One of the pieces of legislation currently completing its passage through the House is the Defamation Bill. The Bill aims to bring the law in this specialist but important area up to date to reflect modern social conditions.
But I fear in one significant area the legislation has missed an opportunity – in considering the special position of website operations. Individuals have had their careers blighted, firms have had their businesses destroyed and hotels and holiday operations have had their activities damaged by malicious postings which turn out to be without any foundation in truth.
The website operations argue that they are like postmen – the latter puts a letter through your door, the website operator puts it on to your laptop. Of course this is a false analogy – the website operator puts it onto, literally, millions of laptops. Redressing the balance and ensuring that the truth can be heard is very difficult.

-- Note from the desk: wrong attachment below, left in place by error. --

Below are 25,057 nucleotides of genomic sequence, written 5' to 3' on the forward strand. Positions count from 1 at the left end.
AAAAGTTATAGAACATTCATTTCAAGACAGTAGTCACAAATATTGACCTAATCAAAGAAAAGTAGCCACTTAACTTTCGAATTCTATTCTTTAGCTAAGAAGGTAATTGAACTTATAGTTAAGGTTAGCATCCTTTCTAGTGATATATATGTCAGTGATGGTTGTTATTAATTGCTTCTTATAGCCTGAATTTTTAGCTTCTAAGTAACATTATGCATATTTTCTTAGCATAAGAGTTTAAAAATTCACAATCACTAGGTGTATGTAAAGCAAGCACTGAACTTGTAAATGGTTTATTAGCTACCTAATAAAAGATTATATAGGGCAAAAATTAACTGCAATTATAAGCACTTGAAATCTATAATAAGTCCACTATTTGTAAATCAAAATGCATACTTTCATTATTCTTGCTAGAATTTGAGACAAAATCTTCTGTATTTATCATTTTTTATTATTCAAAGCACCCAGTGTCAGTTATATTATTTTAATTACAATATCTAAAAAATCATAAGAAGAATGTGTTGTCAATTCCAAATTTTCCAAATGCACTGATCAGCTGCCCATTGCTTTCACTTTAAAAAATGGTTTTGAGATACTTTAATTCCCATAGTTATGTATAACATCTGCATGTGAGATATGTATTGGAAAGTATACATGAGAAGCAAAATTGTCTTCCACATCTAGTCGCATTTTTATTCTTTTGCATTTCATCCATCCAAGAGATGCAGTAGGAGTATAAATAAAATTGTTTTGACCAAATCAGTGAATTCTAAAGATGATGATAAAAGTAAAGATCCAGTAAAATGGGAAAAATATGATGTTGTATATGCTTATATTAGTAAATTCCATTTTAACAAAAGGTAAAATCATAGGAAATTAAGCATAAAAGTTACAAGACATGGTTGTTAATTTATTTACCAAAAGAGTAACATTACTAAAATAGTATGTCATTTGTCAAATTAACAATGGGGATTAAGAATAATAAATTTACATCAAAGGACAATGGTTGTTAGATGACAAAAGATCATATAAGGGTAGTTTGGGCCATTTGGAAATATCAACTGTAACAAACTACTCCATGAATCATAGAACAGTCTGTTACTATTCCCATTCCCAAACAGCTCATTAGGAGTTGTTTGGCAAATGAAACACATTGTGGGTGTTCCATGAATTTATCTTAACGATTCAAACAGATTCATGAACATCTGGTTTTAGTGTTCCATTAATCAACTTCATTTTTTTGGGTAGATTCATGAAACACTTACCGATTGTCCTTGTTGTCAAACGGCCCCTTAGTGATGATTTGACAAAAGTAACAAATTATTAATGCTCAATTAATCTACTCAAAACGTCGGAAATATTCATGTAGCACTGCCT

I do not want to limited freedom of speech or comment, but equally I do not think the website operators can wash their hands of the matter.
I think therefore it is important that website operators should establish, publicise and enforce a Complaints Code – individuals who find unfair or untrue allegations made about them often don’t know what to do and so feel powerless. I was therefore very pleased to speak in support of an amendment which would enable website operators who had set up a complaints code to use this fact in their defence against any defamation claims.
Sadly the Government did not accept the force of this argument and rejected the amendment.
An opportunity has been lost.